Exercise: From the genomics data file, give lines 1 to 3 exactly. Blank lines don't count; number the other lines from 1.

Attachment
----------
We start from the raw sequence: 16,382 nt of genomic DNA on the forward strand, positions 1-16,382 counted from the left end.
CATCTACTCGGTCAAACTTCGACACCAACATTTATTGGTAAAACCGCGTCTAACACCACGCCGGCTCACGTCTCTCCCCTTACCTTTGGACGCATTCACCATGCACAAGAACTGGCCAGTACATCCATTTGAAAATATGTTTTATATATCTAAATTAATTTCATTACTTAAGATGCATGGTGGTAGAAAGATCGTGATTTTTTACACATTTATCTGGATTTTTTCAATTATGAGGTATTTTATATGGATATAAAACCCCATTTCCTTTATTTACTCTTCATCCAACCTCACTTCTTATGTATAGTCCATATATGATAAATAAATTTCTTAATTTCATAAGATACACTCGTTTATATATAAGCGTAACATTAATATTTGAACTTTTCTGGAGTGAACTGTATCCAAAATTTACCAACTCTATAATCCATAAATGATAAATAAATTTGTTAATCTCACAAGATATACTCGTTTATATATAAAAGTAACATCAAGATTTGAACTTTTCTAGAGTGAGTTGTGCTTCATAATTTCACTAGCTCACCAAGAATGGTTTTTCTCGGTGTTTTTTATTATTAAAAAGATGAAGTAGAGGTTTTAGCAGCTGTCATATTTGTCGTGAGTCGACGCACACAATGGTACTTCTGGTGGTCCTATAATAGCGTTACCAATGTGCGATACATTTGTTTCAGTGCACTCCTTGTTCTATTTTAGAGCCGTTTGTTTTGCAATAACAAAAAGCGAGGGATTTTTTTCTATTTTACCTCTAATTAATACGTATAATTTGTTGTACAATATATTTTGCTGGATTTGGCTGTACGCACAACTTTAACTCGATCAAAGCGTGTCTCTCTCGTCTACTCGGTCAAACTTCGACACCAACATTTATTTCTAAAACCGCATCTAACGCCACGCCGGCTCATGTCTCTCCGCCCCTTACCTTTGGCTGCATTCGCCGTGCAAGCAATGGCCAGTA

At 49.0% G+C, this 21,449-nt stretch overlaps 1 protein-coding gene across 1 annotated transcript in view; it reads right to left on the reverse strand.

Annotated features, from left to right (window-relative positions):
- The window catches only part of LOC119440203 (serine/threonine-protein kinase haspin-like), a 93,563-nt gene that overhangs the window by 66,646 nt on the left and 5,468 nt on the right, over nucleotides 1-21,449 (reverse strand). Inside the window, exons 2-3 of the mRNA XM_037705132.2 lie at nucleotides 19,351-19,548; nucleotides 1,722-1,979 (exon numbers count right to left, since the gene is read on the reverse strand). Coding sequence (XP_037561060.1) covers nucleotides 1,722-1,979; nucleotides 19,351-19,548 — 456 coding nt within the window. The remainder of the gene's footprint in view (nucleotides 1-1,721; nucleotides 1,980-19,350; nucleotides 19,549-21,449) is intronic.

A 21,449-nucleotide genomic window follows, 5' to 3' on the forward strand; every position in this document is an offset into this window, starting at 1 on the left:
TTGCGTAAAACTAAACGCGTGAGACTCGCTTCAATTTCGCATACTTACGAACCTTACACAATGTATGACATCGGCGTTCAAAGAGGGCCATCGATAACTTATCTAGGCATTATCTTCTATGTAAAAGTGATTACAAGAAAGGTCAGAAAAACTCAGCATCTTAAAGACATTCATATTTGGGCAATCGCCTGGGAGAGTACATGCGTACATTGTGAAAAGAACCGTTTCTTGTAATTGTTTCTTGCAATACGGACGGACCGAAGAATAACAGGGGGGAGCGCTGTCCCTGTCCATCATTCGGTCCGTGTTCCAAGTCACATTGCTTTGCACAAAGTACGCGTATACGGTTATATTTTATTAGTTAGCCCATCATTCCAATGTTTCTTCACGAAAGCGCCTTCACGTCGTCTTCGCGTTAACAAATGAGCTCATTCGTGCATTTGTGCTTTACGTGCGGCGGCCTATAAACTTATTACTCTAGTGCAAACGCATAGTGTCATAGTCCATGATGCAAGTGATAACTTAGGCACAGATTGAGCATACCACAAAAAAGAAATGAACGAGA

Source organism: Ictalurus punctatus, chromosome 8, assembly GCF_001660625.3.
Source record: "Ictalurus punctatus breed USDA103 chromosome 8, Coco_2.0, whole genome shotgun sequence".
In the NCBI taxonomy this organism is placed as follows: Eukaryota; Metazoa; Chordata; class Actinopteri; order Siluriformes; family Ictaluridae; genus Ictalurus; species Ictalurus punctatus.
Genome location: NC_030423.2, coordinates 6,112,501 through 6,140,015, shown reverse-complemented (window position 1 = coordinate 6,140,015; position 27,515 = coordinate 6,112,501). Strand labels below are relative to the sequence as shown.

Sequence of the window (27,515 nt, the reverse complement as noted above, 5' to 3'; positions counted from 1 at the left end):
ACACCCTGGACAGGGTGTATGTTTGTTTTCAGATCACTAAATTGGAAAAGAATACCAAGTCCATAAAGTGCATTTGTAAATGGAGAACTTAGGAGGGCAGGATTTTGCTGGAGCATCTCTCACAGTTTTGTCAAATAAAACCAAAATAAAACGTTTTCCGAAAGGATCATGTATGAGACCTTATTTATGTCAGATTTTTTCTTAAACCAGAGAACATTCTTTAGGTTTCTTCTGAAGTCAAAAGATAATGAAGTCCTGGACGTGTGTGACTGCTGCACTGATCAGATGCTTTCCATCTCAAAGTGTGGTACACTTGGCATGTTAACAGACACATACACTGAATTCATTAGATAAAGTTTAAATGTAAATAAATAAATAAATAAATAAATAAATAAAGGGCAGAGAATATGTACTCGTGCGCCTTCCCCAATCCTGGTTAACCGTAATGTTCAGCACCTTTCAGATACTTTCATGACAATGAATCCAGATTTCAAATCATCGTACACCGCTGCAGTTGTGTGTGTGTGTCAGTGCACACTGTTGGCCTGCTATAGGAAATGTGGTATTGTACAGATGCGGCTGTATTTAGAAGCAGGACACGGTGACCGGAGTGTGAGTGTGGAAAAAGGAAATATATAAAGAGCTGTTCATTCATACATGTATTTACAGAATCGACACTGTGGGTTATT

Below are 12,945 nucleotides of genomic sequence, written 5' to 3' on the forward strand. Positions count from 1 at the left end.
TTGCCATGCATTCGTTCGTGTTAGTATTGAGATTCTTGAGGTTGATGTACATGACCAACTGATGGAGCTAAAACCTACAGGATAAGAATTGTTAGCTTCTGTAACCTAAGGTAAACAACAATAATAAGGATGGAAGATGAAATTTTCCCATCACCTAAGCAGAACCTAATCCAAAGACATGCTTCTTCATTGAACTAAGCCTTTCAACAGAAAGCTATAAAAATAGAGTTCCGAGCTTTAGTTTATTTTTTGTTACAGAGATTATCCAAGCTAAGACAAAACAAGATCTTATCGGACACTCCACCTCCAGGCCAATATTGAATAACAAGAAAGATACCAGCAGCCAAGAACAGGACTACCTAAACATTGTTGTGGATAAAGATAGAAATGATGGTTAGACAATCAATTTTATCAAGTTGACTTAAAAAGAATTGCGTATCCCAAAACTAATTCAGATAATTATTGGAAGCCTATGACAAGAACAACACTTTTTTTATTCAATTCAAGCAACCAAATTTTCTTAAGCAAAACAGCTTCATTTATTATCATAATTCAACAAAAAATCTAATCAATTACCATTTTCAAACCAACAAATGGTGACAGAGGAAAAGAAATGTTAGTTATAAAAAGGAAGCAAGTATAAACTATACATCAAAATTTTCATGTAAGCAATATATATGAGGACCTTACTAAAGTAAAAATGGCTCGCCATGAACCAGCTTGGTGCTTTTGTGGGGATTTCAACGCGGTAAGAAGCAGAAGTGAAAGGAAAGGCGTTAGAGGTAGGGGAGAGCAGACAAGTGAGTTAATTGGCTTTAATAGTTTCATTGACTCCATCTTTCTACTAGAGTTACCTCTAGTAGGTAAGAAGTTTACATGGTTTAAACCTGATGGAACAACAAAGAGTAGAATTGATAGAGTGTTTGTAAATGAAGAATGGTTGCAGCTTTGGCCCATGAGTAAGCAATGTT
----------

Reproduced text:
We start from the raw sequence: 16,382 nt of genomic DNA on the forward strand, positions 1-16,382 counted from the left end.
CATCTACTCGGTCAAACTTCGACACCAACATTTATTGGTAAAACCGCGTCTAACACCACGCCGGCTCACGTCTCTCCCCTTACCTTTGGACGCATTCACCATGCACAAGAACTGGCCAGTACATCCATTTGAAAATATGTTTTATATATCTAAATTAATTTCATTACTTAAGATGCATGGTGGTAGAAAGATCGTGATTTTTTACACATTTATCTGGATTTTTTCAATTATGAGGTATTTTATATGGATATAAAACCCCATTTCCTTTATTTACTCTTCATCCAACCTCACTTCTTATGTATAGTCCATATATGATAAATAAATTTCTTAATTTCATAAGATACACTCGTTTATATATAAGCGTAACATTAATATTTGAACTTTTCTGGAGTGAACTGTATCCAAAATTTACCAACTCTATAATCCATAAATGATAAATAAATTTGTTAATCTCACAAGATATACTCGTTTATATATAAAAGTAACATCAAGATTTGAACTTTTCTAGAGTGAGTTGTGCTTCATAATTTCACTAGCTCACCAAGAATGGTTTTTCTCGGTGTTTTTTATTATTAAAAAGATGAAGTAGAGGTTTTAGCAGCTGTCATATTTGTCGTGAGTCGACGCACACAATGGTACTTCTGGTGGTCCTATAATAGCGTTACCAATGTGCGATACATTTGTTTCAGTGCACTCCTTGTTCTATTTTAGAGCCGTTTGTTTTGCAATAACAAAAAGCGAGGGATTTTTTTCTATTTTACCTCTAATTAATACGTATAATTTGTTGTACAATATATTTTGCTGGATTTGGCTGTACGCACAACTTTAACTCGATCAAAGCGTGTCTCTCTCGTCTACTCGGTCAAACTTCGACACCAACATTTATTTCTAAAACCGCATCTAACGCCACGCCGGCTCATGTCTCTCCGCCCCTTACCTTTGGCTGCATTCGCCGTGCAAGCAATGGCCAGTA

At 49.0% G+C, this 21,449-nt stretch overlaps 1 protein-coding gene across 1 annotated transcript in view; it reads right to left on the reverse strand.